Investment tax incentives are too complex

Wednesday July 27th, 2011

Schemes designed to encourage smaller firms to invest in new equipment and plant equipment are too complicated and are doing little to boost business growth, found by a new study by the Open University.

Capital allowances allow firms to write down some of the monies paid out in purchasing new equipment against taxable profits.

But the Open University survey of small businesses revealed that many firms struggle to come to grips with the complexities of the system and are, as a result, missing out on tax breaks.

The research, which took in some 950 firms, revealed that just 8% of respondents thought the rules governing capital allowances were easy to understand.

Some 19% rated them as acceptable, 31% described them as complicated, while 42% had no view or simply left decisions to their accountants.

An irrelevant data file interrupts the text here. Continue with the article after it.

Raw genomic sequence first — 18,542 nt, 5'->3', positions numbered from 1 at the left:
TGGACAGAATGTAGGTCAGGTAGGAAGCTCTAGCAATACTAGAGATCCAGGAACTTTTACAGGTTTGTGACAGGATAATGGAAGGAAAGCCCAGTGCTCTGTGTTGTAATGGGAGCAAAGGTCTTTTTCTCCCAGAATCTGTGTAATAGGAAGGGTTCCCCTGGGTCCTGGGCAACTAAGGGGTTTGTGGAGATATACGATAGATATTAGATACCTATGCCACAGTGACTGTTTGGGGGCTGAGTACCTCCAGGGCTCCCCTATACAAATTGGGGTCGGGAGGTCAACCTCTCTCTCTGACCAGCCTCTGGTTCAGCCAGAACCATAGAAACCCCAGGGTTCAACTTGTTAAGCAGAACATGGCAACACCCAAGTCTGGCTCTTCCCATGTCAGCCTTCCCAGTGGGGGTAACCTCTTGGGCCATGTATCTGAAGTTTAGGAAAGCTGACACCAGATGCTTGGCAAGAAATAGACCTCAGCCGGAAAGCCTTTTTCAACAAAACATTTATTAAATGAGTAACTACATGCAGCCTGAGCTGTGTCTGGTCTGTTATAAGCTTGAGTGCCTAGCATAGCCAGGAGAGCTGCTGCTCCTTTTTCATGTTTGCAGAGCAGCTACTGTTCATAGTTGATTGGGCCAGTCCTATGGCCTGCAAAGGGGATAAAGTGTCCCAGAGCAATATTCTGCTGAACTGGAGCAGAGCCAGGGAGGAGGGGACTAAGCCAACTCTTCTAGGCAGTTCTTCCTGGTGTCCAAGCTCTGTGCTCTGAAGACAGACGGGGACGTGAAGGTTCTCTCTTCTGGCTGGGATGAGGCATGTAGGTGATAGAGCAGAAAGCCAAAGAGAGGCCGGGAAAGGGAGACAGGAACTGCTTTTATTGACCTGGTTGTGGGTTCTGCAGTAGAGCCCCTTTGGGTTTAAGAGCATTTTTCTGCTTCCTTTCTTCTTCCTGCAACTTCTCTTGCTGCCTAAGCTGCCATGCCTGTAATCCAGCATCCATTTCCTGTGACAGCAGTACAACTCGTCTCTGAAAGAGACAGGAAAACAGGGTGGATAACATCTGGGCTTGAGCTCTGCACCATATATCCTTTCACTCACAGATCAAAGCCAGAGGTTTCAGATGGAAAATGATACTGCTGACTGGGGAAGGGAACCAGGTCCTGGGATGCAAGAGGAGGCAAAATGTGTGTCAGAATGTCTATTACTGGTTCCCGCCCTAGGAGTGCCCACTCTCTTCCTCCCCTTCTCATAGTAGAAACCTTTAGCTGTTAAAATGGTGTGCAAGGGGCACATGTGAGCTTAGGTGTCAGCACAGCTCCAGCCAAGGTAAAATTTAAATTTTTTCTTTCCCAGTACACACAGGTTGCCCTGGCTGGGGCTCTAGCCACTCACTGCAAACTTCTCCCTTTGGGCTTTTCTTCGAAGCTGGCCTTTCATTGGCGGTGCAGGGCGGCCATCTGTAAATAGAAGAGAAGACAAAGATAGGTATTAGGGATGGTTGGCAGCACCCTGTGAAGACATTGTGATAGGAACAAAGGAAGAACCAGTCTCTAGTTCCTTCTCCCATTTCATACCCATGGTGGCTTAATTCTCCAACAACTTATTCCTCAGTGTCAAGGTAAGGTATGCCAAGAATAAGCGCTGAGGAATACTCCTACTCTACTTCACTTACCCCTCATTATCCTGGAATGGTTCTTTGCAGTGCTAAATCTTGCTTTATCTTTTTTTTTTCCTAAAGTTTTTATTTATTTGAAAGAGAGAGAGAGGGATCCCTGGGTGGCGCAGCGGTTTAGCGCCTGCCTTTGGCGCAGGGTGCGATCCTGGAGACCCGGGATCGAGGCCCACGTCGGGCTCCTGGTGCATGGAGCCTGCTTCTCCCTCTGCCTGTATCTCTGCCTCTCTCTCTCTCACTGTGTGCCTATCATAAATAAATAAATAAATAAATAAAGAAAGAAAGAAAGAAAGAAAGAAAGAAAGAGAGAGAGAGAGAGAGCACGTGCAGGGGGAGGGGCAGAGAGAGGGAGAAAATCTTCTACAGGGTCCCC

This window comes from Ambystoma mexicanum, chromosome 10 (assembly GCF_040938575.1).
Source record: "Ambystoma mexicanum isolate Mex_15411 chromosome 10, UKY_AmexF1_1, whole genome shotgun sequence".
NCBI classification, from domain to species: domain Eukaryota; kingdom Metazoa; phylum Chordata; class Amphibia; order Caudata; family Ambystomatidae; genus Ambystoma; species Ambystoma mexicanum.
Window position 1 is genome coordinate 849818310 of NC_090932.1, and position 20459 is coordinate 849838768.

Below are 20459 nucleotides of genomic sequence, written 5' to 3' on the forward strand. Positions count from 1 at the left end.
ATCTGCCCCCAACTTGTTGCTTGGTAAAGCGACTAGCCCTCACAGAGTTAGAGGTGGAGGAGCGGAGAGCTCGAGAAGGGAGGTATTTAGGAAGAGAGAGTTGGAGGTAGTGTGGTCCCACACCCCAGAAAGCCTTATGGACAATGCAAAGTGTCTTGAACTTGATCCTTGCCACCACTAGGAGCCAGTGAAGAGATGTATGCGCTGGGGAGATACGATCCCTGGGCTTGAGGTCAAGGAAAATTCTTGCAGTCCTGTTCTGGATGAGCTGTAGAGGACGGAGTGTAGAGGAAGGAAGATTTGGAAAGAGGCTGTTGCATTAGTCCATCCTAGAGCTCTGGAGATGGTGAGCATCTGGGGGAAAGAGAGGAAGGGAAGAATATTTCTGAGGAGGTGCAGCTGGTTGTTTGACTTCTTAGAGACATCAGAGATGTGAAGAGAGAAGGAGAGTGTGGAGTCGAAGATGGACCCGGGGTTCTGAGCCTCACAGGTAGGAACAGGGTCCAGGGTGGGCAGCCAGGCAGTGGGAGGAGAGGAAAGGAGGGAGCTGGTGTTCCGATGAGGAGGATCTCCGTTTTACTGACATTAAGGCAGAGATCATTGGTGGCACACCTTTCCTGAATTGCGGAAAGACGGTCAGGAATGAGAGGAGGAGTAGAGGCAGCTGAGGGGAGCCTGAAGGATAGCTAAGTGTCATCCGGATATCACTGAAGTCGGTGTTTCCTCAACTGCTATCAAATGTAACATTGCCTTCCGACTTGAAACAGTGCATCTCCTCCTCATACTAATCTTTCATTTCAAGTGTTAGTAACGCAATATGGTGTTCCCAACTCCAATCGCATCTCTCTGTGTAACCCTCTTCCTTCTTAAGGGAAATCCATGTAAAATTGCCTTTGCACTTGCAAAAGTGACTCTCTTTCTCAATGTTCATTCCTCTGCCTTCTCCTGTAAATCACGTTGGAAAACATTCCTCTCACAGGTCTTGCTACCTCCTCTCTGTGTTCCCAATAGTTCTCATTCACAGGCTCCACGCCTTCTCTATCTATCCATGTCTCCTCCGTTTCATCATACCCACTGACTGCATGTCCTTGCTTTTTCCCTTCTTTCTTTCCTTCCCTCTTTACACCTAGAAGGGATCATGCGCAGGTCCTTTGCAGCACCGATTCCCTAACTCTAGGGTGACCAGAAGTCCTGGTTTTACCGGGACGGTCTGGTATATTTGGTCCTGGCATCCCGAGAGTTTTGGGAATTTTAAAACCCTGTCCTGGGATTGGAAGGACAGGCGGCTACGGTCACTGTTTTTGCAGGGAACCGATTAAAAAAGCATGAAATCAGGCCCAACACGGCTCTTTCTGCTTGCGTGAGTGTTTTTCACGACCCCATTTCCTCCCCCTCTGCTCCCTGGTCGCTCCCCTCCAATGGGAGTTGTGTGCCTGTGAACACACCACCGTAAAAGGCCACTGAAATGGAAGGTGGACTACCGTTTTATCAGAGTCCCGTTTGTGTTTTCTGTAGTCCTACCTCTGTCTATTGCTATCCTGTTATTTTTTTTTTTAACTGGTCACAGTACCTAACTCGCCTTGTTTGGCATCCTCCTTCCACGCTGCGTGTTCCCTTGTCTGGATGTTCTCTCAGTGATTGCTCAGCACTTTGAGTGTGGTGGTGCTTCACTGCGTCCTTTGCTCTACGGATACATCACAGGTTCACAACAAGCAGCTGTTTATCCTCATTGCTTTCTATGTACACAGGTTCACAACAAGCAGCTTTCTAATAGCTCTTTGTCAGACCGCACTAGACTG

The danger to the overall economy is that many smaller enterprises lack the equipment to compete in a global and demanding market.

Meanwhile, there are changes afoot to the capital allowance system. Under the existing rules, first year allowances mean that firms can set investments of £100,000 against tax. But as from April 2012, that upper limit is to be reduced to just £25,000.

The Finance and Leasing Association (FLA) has produced data showing that asset finance lending grew by 25 per cent to £1.7 bn in May compared with the same period a year ago.

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